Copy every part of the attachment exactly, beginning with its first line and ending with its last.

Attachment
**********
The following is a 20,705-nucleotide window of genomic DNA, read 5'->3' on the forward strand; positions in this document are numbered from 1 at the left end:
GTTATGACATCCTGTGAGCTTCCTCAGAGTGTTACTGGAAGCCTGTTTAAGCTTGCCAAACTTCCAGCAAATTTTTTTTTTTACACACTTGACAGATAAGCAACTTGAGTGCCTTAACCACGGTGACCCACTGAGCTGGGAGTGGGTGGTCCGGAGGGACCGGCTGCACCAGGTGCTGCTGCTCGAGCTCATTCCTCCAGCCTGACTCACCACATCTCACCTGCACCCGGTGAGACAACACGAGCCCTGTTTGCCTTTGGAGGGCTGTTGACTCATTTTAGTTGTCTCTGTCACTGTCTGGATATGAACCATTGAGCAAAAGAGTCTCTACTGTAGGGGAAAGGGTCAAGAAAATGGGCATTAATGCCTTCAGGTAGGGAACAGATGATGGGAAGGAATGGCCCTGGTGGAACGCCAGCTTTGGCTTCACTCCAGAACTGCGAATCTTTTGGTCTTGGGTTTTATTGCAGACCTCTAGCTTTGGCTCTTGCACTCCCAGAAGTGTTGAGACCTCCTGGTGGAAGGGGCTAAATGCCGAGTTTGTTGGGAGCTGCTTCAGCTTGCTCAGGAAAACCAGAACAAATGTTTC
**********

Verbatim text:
The following is a 20,705-nucleotide window of genomic DNA, read 5'->3' on the forward strand; positions in this document are numbered from 1 at the left end:
GTTATGACATCCTGTGAGCTTCCTCAGAGTGTTACTGGAAGCCTGTTTAAGCTTGCCAAACTTCCAGCAAATTTTTTTTTTTACACACTTGACAGATAAGCAACTTGAGTGCCTTAACCACGGTGACCCACTGAGCTGGGAGTGGGTGGTCCGGAGGGACCGGCTGCACCAGGTGCTGCTGCTCGAGCTCATTCCTCCAGCCTGACTCACCACATCTCACCTGCACCCGGTGAGACAACACGAGCCCTGTTTGCCTTTGGAGGGCTGTTGACTCATTTTAGTTGTCTCTGTCACTGTCTGGATATGAACCATTGAGCAAAAGAGTCTCTACTGTAGGGGAAAGGGTCAAGAAAATGGGCATTAATGCCTTCAGGTAGGGAACAGATGATGGGAAGGAATGGCCCTGGTGGAACGCCAGCTTTGGCTTCACTCCAGAACTGCGAATCTTTTGGTCTTGGGTTTTATTGCAGACCTCTAGCTTTGGCTCTTGCACTCCCAGAAGTGTTGAGACCTCCTGGTGGAAGGGGCTAAATGCCGAGTTTGTTGGGAGCTGCTTCAGCTTGCTCAGGAAAACCAGAACAAATGTTTC